Martyn Sibley is the co-founder and CEO of the Purple Goat Agency, an influencer marketing agency connecting brands to disabled people around the world. He also founded Disability Horizons, a community magazine by disabled for disabled people. Martyn grew up with Spinal Muscular Atrophy and is a wheelchair user, international conference speaker and travel blogger. He chats to Enhance The UK about why disruption can be a positive thing.

How has the current COVID19 pandemic impacted your day to day life?

I guess like most things in life there is a negative and a positive side to it.

The positive is that I’ve found I’ve had a lot more energy because instead of commuting to public speaking events or conferences I’ve been doing everything online. People have adapted so well to all the technology available, and that’s great for me as I’ve got more energy in the tank to get things done. I’m probably more productive than ever!

Personally, the negatives relate to the risks and potential impact on my health as I have a full-time care team as I’m physically very limited. In the beginning there was definitely a lot of adjustment around the health factors and the social factors, but we got through that.

Martyn Sibley is photographed in a tartan print shirt with a big smile on his face. He is in his wheelchair and the background is a brick wall

Do you miss travelling?

Yes and no. It will be great to travel again and the more time goes on, I realise how much I have missed face-to-face interactions at conferences and events. But for the lockdown period, I’ve actually quite enjoyed not having that pressure and expectation from society and a broader culture. It’s actually fun to learn and work and even have leisure from home, the live streaming of theatre productions being a prime example.

What changes are you seeing from a business perspective?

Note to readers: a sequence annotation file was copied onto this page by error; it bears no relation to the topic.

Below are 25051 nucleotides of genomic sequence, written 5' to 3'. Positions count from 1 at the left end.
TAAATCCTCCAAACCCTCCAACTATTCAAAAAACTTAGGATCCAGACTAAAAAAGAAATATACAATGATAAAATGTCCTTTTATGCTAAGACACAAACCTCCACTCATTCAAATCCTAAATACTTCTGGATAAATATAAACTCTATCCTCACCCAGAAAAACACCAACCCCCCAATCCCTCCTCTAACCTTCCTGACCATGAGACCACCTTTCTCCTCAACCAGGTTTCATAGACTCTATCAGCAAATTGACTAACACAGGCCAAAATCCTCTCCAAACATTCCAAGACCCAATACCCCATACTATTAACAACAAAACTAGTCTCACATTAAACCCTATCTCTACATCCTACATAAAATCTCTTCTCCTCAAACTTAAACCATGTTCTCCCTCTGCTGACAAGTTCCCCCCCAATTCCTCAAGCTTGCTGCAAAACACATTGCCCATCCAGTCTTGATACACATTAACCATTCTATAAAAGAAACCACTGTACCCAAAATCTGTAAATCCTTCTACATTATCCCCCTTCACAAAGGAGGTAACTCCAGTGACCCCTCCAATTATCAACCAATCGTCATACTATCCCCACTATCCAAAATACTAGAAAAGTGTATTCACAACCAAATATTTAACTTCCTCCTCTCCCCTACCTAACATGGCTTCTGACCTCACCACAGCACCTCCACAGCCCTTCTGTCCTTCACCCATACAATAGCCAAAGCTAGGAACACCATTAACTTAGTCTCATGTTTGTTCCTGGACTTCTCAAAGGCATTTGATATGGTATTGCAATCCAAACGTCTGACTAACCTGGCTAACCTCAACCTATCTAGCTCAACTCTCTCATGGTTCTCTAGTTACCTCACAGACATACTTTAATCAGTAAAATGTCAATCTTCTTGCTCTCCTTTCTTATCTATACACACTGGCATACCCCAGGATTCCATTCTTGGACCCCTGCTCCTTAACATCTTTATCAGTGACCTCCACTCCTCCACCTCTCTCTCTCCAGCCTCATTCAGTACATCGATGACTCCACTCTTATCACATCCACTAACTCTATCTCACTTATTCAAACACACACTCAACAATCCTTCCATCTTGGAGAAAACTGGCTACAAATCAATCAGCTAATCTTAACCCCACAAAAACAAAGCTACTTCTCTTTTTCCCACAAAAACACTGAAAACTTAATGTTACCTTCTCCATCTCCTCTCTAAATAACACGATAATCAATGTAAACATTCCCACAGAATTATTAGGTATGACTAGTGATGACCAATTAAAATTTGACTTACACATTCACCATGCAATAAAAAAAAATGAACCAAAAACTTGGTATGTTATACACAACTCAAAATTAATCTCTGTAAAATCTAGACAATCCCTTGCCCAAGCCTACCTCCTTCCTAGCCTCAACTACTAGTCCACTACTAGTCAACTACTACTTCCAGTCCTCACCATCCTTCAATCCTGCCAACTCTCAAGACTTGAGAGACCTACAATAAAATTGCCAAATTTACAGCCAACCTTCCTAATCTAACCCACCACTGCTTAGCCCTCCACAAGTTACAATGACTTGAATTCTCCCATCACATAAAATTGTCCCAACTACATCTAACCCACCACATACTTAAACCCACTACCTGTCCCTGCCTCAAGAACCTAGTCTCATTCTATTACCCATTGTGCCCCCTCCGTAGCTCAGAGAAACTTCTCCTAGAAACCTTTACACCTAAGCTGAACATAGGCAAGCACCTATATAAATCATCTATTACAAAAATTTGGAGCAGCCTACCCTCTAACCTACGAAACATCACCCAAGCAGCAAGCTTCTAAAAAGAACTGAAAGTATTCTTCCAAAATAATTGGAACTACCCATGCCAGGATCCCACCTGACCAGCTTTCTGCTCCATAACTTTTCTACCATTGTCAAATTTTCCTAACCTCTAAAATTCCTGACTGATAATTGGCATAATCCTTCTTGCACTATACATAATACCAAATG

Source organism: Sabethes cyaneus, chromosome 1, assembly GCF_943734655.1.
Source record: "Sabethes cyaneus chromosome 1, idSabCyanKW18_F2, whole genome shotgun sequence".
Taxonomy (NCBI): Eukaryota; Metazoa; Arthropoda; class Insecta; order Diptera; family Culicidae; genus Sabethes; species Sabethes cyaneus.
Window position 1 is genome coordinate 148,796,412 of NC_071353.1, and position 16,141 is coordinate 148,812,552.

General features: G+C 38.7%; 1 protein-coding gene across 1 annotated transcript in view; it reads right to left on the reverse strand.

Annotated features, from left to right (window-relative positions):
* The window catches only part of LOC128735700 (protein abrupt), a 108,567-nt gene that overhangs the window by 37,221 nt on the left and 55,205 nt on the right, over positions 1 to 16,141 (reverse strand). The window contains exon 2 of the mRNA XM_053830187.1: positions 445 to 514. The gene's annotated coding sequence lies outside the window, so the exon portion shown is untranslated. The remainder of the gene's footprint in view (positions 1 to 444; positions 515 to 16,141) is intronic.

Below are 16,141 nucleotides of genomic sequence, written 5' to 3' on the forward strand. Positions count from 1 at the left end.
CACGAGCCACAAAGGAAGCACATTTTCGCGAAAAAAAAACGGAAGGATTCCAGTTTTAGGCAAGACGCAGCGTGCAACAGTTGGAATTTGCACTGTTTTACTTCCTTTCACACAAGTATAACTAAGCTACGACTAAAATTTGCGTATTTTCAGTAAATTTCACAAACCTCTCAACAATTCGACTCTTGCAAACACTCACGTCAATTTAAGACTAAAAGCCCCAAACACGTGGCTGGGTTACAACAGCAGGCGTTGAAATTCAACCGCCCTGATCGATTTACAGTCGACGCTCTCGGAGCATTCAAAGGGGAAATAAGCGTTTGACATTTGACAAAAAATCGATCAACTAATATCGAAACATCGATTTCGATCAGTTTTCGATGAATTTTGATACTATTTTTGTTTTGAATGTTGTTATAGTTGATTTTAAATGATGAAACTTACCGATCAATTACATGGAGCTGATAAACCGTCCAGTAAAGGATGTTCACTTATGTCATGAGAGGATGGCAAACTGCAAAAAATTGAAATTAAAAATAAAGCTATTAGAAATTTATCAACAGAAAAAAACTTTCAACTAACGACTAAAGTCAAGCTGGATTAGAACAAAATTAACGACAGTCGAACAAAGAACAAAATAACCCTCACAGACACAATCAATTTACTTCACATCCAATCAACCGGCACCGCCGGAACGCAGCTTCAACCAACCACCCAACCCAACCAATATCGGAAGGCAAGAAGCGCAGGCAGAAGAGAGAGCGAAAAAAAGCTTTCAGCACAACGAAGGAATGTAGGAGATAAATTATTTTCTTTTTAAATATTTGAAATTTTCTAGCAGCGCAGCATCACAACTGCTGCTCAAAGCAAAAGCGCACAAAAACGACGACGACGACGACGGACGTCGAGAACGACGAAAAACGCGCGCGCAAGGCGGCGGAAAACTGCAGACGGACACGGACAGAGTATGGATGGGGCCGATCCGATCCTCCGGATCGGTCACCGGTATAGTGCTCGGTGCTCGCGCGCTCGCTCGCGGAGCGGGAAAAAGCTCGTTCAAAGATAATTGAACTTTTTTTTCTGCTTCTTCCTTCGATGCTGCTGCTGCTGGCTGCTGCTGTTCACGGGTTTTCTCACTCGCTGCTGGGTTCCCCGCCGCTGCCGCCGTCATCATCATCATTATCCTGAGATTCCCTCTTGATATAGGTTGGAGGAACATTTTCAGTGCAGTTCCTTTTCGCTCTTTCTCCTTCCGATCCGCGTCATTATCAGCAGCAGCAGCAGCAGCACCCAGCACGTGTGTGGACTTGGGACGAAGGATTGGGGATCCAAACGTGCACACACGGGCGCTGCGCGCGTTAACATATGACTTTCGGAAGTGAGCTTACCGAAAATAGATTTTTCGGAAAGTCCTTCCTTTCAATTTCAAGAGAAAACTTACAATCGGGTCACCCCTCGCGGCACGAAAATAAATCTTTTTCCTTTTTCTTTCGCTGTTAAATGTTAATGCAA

I would probably say that whilst marketing budgets have been slashed, as they generally are during a recession, the influence on digital marketing has seen an uptick. Obviously, traditional marketing such as billboards are not as useful when no-one is driving past them! So, we have been working with disabled influencers that can create well-crafted video and audio from home because restrictions made photo shoots and commercial production impossible.

Too many disabled people are regularly stuck at home therefore the increased media coverage of the lives of disabled people is a positive thing. I hope it improves understanding and empathy. It’s also helped our business to maybe grow a little bit quicker than it would have done on the normal trajectory. The pandemic has created some disruption and innovation in our favour.

What advice do you have for other marketers around disabled representation?

The brands that employ, represent, consider, and understand the needs of disabled people are going to win. The value of the purple pound is huge therefore its common sense that diverse and inclusive brands will have a competitive advantage.

For many employers, brands and marketers thinking about disability can be a new or scary thing. Our agency discovered that 0.06% of adverts have disability represented. Yet 22% of the population is said to have a disability so there is a HUGE amount of work to be done. There’s lots of educational information out there, with disability awareness training readily available. Yet very often excuses get made and nothing happens. And that’s simply not good enough.

Working from home is normal for you, any tips?

Avoid Zoom fatigue! My fiancé and I joined a contemporary choir – its great with cool songs – which due to Covid has now gone online. But I find that after a day of emails, calls, and video conferencing the last thing I want to do is sit in front of a screen again. It’s not easy but go on, challenge yourself to find ways to spend your leisure time away from where you work all day.

Discover more about Martyn Sibley and his work by visiting www.martynsibley.com or connect with him on @martynsibley